The name I’ve made for myself is not at all what I had hoped for back when I was in high school. It’s hard to live up to your dreams, though surprisingly non-disappointing when you don’t, since your dreams constantly change. My life goals back in high school were to A) ride my bike down to Costa Rica, B) become a professional rock climber and or white water kayaker and or runner, C) write for the National Geographic about my professional climbing/kayaking/running, and D) at some point in my life, go live and hunt with a wolf pack for a year or two up in Alaska. Only one of these things remains as a goal of mine, so while the past Kennett may be disappointed to learn I’m no longer on his chosen path, present Kennett is okay with things for now.

I don’t think it’s ever healthy to be fully satisfied with things though. You know in movies where someone says, “I have no fear of death; I’ve lived a full life with no regrets and achieved everything a man can hope for.” Usually he escapes said impending death and lives happily ever after, but regardless, I don’t buy it. Being completely satisfied with one’s life would mean that if you died tomorrow, you wouldn’t really care. And if this is the case, you might as well just get it over with today and shoot yourself in the head. This is why I think suicides shouldn’t be frowned upon, because suicidal people must actually be more content with their lives than the rest of us, agreeing with Death that they’ve accomplished everything they set out to accomplish and spending any more time here on earth showing up the rest of us would just be brash waste of time.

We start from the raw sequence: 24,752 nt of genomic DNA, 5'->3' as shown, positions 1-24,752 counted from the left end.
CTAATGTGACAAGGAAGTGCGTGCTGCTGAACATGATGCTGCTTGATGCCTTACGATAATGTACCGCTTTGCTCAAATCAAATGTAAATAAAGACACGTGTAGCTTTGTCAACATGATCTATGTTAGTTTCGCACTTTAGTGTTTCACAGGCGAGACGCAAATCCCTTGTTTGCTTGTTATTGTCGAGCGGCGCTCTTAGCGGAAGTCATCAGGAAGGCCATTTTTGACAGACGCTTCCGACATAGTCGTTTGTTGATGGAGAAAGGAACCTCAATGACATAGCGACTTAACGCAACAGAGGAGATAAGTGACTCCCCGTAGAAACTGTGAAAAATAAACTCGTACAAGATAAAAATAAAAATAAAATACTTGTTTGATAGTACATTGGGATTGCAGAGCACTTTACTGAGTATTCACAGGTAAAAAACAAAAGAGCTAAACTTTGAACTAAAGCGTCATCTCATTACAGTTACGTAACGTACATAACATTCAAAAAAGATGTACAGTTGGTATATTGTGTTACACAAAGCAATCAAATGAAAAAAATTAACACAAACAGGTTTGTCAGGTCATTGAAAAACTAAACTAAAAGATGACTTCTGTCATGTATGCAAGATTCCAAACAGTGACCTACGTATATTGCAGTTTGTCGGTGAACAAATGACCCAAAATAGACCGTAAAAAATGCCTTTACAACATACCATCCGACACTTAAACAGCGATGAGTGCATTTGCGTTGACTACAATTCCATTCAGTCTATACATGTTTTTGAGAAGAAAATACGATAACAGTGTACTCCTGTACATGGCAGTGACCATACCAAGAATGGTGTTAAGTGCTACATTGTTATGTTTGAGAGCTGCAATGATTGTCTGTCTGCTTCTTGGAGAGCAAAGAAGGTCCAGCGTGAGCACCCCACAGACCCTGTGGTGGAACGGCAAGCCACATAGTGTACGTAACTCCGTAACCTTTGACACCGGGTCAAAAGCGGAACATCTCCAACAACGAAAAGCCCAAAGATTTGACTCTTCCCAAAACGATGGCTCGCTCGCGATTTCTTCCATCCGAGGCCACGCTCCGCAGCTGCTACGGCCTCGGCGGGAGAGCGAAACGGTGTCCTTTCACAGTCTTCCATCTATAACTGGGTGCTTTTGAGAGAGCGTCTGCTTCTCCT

Time again. It’s almost time to board my plane, but more importantly, it’s time to think about what my life goals have changed to since graduating high school. It’s too difficult to come up with any real long term goals (I’m talking more than five years), but for the short term I’m keeping them the same as they’ve been since 2008: race my bike and race good enough to make a minimum wage living at it. It seems a simple, unimportant goal in the grand scheme of things. But looking around here in the airport one con see that just about no one has anything important to do. Everyone most likely thinks they’re important, especially while at the airport. Business people think they’re important because they’re getting paid to travel somewhere and do business things, families on vacation think they’re important because they can afford to travel by air and go spend time somewhere different (and therefor better) than where they currently reside, and all these athletic teams, cub scouts squads, spelling B students and whoever all these people are in matching sweat suits–they all think they’re important because they’re part of a big group. Kind of like why a country thinks it’s important.